This can be confusing because those with vast amounts of wealth typically find funding. If they’re poor money managers, they rely on collateral, which we’ll look at later.

Capacity

Capacity refers to a borrower’s ability to repay credit using income. Income must be both sufficient and stable. It can come from work, investments, royalties, alimony, child support, or any other source.

Capacity also examines expenses, such as dependents (children), rent or mortgage, and cost of food and education in the borrowers area. Even extremely high earners can live paycheck to paycheck if their expenses are too high.

Key Questions

Questions lenders ask to test borrower capacity include:

  • Do the have a steady job?
  • If so, what is the salary?
  • How many other loan payments does the person have?
  • What are the person’s current living expenses?
  • What are the person’s current debts?
  • How many dependents does the person have?

Example

Imagine an investment banker who makes $450,000/year. He is paying down a house worth at $20k per month and has 4 children in private school with a wife who does not work. They’re living paycheck-to-paycheck. Though he makes a 1% salary, he doesn’t have the capacity for any more debt.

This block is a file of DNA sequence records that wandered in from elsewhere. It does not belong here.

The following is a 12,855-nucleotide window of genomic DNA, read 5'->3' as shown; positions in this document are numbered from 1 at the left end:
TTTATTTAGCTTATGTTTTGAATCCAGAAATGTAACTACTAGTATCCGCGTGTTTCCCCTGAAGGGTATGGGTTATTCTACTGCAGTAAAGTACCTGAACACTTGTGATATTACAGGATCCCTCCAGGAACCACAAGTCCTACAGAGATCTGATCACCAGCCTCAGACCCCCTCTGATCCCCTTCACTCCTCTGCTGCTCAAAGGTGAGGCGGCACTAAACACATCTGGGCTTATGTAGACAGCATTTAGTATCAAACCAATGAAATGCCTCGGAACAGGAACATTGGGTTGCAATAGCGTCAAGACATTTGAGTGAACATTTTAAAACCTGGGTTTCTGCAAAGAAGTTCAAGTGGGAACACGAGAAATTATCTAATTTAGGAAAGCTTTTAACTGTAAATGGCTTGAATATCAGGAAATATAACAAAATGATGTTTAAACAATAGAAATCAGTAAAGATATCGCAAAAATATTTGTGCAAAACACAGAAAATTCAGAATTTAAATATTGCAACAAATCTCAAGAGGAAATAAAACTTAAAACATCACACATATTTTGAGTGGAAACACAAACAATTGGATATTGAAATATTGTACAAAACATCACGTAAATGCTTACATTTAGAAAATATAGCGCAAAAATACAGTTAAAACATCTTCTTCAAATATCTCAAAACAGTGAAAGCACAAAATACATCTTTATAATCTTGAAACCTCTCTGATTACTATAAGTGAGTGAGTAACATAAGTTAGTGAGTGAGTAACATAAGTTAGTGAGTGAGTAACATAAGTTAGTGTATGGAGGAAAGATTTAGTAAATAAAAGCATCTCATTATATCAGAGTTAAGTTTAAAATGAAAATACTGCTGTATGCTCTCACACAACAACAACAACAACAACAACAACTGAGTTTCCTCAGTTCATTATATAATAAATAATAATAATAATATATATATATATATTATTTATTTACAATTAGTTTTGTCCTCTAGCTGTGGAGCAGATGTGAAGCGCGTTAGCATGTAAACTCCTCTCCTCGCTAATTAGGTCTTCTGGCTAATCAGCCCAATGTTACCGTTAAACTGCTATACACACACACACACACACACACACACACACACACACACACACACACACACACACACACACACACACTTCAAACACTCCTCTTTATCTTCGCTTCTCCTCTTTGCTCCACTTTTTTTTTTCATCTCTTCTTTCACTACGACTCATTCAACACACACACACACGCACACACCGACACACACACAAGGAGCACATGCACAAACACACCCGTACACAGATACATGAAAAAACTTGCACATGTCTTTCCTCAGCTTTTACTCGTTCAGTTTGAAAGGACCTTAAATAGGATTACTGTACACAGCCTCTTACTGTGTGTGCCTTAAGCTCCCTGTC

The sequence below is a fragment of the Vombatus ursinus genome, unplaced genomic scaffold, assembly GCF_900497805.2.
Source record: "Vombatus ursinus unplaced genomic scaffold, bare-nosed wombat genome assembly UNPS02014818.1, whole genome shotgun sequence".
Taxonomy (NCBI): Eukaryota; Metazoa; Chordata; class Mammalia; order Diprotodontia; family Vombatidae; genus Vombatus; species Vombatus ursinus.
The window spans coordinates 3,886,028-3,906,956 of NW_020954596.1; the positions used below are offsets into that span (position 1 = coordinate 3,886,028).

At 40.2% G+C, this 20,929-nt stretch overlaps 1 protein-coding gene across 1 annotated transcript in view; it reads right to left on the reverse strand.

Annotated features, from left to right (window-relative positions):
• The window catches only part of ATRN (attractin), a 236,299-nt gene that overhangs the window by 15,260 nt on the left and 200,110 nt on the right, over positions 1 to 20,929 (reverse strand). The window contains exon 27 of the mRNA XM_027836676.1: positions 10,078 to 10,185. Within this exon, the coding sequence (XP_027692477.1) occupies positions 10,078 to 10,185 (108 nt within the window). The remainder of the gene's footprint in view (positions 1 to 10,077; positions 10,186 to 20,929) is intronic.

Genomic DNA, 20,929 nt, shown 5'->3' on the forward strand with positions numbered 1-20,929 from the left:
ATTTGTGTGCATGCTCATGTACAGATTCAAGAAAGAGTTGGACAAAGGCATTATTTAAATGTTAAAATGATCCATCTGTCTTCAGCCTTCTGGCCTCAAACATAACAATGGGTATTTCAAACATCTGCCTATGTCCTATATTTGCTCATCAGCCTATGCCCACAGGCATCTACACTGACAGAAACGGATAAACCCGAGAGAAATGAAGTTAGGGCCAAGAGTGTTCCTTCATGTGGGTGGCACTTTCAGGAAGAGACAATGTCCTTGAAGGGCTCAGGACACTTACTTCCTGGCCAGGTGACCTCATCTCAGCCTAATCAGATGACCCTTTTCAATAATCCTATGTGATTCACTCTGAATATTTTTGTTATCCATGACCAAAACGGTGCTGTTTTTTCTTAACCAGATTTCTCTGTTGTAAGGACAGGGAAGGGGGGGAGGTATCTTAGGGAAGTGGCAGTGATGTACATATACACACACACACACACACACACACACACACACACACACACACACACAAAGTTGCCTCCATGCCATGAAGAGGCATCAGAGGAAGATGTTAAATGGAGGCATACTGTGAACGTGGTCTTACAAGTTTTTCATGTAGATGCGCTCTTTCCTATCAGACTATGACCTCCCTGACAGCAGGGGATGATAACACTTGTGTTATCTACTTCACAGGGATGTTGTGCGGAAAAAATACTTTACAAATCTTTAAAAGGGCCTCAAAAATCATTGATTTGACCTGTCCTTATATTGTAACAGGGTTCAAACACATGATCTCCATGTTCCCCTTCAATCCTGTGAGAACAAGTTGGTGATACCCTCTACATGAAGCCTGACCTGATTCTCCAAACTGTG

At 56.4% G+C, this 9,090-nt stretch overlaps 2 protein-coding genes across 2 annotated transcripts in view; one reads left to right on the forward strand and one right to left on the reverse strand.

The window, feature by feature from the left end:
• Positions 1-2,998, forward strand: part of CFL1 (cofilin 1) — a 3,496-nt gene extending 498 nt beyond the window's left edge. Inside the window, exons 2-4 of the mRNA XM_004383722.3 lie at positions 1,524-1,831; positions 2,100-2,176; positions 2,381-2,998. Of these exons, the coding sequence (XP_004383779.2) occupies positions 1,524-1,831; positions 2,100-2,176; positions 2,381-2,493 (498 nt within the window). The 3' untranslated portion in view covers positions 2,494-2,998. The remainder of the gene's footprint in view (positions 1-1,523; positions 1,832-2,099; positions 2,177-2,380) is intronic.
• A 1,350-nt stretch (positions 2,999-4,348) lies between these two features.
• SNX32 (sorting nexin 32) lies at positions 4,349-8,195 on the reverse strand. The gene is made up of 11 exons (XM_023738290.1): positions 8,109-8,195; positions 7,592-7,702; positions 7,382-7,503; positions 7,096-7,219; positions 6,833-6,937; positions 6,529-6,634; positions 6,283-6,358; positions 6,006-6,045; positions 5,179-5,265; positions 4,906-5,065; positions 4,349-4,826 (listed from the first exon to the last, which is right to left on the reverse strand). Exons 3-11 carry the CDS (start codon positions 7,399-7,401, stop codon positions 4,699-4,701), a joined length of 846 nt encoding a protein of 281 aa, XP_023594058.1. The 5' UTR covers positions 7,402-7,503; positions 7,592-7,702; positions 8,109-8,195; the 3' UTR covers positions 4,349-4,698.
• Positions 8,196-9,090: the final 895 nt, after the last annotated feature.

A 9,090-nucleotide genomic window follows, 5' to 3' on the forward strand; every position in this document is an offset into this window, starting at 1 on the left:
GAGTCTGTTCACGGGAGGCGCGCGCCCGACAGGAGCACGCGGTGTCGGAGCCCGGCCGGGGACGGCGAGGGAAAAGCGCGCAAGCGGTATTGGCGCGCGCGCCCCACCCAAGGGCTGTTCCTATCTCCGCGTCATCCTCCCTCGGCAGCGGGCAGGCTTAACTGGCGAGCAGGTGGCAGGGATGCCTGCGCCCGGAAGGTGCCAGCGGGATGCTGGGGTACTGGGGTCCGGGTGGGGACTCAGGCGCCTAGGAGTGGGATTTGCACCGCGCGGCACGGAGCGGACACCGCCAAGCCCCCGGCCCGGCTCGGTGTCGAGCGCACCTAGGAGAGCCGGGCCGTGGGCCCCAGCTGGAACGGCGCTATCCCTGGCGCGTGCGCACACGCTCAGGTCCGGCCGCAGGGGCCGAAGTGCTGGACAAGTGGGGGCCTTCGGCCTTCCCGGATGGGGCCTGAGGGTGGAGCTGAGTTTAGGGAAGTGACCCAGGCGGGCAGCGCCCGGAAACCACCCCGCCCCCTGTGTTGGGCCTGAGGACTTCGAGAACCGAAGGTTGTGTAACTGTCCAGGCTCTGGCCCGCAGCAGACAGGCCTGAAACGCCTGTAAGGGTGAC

Collateral

Collateral refers to a borrower’s assets that could be sold to pay the credit, or simply confiscated if highly illiquid. Collateral can be part of the loan agreement, as is the case with mortgages, or it can simply be an inventory of saleable assets the lender collects to understand its coverage of risk. In most cases the collateral needs to be defined in the loan agreement, such as deposits on credit builder loans or secured credit cards.

Key Questions

Some questions lenders ask borrowers to assess their Collateral value include:

  • What property does the person own that can secure the loan?